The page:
Sergio, Julio and Basic Instinct
Reggie Gutteridege, the late and lamented commentator, once observed that seeing Leonard getting hit was like watching Bambi getting mugged…
We know instinctively why we like some people. We don’t always know why we dislike others. Their names make us grimace, their presence sets us itching. The devil within us all makes us think the most unpleasant thoughts.
Several years ago, the devil came out to play in the doyen of golf commentators, Peter Alliss. A colleague of Alliss in the commentary box complimented Japanese golfer Shigeki Maruyama on his eternally cheerful attitude to the game. Come rain or shine, good shot or bad shot, the bouncy and ebullient Mr. Maruyama always had a big smile on his face.
“Yes,” Alliss observed dryly, “makes you want to smack him in the mouth, doesn’t it?”
The remark struck a chord and I couldn’t stop laughing, even though Shigeki Maruyama does indeed seem the nicest of fellows. There is just a certain something about some people that makes us think, “Oh please, turn it off for a bit!”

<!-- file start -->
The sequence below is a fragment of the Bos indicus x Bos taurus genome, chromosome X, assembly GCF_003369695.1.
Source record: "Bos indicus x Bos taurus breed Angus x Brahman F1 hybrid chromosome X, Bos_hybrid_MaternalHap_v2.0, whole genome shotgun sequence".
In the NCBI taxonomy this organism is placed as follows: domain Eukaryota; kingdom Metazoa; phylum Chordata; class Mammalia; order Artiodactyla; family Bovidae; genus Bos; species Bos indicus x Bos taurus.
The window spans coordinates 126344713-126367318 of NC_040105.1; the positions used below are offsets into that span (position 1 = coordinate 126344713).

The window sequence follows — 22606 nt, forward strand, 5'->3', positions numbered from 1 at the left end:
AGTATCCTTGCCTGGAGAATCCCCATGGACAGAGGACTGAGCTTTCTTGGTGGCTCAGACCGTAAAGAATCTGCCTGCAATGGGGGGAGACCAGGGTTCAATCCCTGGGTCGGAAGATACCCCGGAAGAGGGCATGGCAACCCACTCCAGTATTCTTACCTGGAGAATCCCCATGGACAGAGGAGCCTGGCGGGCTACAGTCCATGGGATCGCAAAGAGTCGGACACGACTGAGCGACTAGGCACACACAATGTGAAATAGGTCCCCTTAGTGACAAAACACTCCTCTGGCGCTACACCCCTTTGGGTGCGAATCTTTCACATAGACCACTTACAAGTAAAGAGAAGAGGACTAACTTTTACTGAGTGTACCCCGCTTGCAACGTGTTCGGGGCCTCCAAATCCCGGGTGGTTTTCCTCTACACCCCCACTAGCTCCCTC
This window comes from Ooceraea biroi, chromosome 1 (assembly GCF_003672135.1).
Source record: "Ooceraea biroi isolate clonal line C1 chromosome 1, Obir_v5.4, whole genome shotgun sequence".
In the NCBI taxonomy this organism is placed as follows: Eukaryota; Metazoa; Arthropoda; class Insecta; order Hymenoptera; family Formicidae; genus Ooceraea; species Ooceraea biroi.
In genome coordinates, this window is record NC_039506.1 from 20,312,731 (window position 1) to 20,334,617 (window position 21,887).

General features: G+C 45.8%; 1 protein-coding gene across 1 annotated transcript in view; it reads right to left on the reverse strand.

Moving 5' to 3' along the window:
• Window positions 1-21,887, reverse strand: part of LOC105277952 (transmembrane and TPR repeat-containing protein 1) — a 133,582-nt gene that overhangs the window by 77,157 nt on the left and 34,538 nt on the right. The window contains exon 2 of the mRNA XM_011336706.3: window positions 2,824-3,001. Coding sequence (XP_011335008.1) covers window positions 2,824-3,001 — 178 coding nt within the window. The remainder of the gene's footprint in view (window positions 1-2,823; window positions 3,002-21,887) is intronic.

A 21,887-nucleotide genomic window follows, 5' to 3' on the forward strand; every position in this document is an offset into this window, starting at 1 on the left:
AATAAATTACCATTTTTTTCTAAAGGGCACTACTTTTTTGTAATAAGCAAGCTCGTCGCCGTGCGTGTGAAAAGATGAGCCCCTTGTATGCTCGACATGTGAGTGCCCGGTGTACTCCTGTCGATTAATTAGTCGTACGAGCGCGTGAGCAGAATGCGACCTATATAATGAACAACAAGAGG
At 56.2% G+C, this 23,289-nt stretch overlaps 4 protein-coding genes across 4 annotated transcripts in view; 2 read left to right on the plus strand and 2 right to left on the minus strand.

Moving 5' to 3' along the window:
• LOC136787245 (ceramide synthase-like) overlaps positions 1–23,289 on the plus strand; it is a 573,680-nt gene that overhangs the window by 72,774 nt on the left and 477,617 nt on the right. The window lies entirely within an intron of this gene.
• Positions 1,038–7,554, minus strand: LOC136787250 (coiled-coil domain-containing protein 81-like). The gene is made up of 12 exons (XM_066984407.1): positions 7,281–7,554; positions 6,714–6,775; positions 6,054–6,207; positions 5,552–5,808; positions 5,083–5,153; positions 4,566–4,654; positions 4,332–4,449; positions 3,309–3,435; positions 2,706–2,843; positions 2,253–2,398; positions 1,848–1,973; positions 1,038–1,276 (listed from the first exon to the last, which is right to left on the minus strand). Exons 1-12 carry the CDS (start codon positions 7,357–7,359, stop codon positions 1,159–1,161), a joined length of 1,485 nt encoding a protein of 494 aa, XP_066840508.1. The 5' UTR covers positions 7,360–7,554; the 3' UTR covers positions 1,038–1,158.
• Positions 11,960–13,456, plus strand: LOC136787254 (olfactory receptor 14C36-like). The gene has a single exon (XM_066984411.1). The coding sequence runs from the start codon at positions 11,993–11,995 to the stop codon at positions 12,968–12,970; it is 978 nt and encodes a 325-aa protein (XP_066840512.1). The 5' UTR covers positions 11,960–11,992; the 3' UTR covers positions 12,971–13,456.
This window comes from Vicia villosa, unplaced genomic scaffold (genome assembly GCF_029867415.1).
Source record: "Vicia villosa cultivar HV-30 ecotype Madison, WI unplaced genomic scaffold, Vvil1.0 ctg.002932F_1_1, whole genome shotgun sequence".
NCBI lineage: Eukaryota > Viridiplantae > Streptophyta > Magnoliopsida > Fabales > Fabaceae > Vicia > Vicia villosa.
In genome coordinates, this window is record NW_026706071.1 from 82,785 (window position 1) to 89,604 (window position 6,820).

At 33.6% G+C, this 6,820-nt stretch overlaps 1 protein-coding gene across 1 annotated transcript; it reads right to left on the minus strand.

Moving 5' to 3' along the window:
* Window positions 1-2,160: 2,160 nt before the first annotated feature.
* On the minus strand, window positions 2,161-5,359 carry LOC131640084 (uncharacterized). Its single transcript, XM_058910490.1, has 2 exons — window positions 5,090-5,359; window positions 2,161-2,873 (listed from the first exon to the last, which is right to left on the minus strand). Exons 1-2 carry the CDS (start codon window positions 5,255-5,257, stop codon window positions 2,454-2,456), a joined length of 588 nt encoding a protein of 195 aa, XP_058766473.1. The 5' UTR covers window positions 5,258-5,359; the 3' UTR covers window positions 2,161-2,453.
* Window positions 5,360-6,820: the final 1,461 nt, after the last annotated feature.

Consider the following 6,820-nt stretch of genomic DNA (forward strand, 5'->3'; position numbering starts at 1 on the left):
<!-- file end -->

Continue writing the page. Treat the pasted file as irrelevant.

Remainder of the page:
Such feelings are strangely heightened when it comes to a fight, because we know that the guy we like will hopefully do the smacking on our behalf and save us the trouble. The man in the opposite corner, the subject of our indefinable frustration, might well be an upright citizen, an absolute pillar of his community and a tireless worker for numerous charities. But we still feel that curious sense of gratification when he takes a good one in the kisser.
I got to thinking about the not so better angels of our nature when somebody recently asked me if I wanted Julio Cesar Chavez Jr. to beat Sergio Martinez in their much anticipated match-up on September 15th. “No,” I replied, immediately feeling a guilty compulsion to justify my answer.
I’m sure, or indeed I hope, that Julio Cesar Chavez Jr. is every bit as pleasant as Shigeki Maruyama. The young Mexican ace is doing everything asked of him and doing it efficiently. He can’t help his birthright. He can’t help the fact that his father is a living legend and the best pal of a living nuisance in WBC boss Jose Sulaiman, who has spent more than 40 years extolling the values of democracy and fair play under his richly ironic job title of “lifetime president.”